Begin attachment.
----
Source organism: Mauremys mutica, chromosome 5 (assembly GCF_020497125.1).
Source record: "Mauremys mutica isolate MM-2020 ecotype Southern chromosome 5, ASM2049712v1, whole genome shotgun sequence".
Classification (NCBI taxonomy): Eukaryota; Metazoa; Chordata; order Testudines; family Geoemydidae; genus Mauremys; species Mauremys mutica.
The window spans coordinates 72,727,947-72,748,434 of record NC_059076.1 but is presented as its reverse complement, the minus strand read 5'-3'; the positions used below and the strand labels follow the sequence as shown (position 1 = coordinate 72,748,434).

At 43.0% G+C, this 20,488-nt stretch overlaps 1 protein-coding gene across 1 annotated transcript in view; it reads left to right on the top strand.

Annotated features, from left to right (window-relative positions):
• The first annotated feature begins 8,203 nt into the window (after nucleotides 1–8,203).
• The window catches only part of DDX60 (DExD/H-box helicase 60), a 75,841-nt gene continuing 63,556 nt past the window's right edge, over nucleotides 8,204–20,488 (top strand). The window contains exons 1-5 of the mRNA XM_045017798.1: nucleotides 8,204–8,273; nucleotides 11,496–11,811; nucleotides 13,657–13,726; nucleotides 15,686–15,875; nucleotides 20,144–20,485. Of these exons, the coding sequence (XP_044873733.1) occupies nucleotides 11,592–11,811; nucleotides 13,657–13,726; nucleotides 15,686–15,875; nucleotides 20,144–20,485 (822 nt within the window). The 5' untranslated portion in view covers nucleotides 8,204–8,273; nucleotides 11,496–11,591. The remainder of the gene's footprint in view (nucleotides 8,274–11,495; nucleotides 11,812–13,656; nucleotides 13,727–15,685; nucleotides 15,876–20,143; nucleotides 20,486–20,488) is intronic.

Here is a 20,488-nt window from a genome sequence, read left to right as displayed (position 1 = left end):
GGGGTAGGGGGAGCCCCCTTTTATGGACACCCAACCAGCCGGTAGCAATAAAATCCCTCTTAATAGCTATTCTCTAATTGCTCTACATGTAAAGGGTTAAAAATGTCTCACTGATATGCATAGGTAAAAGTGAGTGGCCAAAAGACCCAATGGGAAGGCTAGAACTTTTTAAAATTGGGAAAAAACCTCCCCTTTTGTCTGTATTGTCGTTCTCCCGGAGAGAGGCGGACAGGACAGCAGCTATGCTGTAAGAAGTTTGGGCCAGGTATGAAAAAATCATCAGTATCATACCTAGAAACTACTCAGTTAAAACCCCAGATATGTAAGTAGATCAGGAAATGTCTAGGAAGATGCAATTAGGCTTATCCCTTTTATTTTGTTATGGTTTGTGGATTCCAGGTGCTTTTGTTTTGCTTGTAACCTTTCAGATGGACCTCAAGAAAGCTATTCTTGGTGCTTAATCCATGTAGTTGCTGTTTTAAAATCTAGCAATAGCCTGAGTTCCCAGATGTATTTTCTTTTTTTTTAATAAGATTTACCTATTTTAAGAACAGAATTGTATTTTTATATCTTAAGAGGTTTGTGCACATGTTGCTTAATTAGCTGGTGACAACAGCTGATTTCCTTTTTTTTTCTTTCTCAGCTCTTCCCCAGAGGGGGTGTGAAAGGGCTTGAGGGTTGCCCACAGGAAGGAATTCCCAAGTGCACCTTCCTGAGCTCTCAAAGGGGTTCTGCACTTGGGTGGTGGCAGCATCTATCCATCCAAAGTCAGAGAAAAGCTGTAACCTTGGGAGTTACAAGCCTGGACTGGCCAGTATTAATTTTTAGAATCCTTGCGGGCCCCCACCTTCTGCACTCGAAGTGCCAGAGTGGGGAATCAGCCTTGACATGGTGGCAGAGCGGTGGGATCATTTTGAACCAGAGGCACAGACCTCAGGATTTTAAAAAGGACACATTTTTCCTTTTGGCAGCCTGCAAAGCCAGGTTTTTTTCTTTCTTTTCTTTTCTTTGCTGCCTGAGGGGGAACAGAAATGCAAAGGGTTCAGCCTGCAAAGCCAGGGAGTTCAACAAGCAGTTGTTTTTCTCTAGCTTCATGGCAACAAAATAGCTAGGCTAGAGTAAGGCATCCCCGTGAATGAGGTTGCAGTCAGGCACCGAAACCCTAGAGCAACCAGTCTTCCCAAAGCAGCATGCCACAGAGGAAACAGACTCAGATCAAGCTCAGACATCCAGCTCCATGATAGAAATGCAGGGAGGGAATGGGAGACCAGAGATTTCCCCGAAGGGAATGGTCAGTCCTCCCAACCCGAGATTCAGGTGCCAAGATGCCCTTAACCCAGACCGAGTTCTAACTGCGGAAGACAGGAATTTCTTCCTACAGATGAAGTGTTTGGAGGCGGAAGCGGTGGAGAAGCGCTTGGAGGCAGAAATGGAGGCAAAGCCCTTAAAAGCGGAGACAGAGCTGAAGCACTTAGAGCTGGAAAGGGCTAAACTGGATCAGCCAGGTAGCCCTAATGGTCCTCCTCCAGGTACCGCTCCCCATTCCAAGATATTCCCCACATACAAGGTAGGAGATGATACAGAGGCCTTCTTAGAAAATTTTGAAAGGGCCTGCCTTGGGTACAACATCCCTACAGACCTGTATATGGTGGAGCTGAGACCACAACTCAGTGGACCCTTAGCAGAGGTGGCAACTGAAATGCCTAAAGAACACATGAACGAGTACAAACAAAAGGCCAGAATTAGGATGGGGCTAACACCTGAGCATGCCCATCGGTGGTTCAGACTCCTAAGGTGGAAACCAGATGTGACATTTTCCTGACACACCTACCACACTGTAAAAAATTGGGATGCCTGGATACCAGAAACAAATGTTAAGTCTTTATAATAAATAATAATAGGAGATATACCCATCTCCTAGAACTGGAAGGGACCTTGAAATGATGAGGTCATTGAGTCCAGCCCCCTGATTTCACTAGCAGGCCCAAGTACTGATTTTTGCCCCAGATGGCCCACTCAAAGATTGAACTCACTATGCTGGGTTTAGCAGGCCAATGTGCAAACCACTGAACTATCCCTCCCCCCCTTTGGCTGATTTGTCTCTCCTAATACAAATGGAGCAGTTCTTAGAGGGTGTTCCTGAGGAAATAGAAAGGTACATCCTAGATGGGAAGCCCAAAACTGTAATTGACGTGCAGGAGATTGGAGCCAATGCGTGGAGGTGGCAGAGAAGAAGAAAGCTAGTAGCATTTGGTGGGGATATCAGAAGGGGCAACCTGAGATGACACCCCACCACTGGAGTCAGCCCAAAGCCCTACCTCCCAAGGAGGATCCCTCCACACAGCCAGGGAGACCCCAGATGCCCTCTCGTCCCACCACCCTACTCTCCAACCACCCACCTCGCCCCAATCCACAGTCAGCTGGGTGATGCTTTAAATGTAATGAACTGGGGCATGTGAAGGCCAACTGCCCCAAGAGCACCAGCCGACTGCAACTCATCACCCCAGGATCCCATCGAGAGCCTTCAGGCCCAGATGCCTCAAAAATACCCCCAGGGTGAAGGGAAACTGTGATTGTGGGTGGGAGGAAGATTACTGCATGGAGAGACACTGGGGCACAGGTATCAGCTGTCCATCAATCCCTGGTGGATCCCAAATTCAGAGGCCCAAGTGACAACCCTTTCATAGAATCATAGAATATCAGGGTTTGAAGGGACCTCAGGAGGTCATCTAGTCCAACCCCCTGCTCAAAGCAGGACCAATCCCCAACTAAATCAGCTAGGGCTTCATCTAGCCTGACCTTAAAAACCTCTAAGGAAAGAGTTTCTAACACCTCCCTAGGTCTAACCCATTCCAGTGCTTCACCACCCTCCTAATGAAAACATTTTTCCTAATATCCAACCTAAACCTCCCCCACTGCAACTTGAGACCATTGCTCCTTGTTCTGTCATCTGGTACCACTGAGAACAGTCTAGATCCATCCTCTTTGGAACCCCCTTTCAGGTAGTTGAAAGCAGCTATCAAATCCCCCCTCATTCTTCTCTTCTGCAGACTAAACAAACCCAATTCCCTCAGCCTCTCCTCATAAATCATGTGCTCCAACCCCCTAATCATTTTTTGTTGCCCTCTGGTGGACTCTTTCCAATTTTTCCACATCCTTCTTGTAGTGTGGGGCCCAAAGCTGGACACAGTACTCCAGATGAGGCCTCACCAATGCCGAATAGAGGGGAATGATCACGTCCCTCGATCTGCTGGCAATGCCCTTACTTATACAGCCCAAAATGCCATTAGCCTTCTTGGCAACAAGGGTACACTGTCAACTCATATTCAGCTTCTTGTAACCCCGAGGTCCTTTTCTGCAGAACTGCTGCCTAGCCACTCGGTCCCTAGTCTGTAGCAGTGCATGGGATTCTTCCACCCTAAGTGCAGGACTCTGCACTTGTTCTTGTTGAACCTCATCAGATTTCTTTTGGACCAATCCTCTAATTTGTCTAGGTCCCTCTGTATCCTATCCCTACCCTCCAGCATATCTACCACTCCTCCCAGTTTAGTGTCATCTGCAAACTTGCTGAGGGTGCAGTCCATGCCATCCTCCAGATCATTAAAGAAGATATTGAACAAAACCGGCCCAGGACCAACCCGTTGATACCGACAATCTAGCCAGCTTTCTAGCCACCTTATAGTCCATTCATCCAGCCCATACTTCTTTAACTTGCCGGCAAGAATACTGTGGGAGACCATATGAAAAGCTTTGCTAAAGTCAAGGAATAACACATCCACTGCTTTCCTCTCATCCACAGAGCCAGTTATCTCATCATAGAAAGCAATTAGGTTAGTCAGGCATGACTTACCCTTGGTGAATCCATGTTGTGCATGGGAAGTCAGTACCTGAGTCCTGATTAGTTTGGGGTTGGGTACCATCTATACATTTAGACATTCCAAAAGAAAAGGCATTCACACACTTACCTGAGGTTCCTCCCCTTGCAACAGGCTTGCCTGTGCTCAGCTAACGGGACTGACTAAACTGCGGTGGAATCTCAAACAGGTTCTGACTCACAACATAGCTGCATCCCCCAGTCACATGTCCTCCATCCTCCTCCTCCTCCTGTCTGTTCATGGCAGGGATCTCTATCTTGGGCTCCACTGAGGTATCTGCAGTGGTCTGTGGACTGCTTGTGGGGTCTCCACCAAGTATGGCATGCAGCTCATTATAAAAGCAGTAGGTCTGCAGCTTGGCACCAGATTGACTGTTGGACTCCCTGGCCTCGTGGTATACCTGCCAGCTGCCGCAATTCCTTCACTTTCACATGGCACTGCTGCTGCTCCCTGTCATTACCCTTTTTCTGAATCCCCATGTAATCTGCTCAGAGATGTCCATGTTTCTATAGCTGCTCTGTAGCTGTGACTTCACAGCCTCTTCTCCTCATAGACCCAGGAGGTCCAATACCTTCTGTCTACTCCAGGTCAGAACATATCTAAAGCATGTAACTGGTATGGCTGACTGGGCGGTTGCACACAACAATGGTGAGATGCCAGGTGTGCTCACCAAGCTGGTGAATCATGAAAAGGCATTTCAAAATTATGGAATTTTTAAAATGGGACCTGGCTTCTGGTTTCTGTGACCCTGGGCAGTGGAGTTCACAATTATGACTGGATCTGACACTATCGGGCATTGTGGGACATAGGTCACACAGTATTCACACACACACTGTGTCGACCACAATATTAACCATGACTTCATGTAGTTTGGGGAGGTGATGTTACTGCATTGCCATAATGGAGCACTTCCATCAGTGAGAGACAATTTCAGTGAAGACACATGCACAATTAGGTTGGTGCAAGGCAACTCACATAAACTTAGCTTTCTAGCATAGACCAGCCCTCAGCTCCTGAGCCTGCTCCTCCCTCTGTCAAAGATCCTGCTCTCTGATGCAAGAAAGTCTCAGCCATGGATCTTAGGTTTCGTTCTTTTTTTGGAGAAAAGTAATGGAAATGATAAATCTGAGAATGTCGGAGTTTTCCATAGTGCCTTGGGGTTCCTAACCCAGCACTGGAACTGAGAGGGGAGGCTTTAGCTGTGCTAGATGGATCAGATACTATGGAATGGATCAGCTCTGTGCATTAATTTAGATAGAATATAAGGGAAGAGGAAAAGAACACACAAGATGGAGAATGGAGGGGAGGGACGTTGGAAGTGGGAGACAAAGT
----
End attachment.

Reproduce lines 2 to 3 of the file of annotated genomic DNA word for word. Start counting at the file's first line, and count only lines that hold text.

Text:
Source record: "Mauremys mutica isolate MM-2020 ecotype Southern chromosome 5, ASM2049712v1, whole genome shotgun sequence".
Classification (NCBI taxonomy): Eukaryota; Metazoa; Chordata; order Testudines; family Geoemydidae; genus Mauremys; species Mauremys mutica.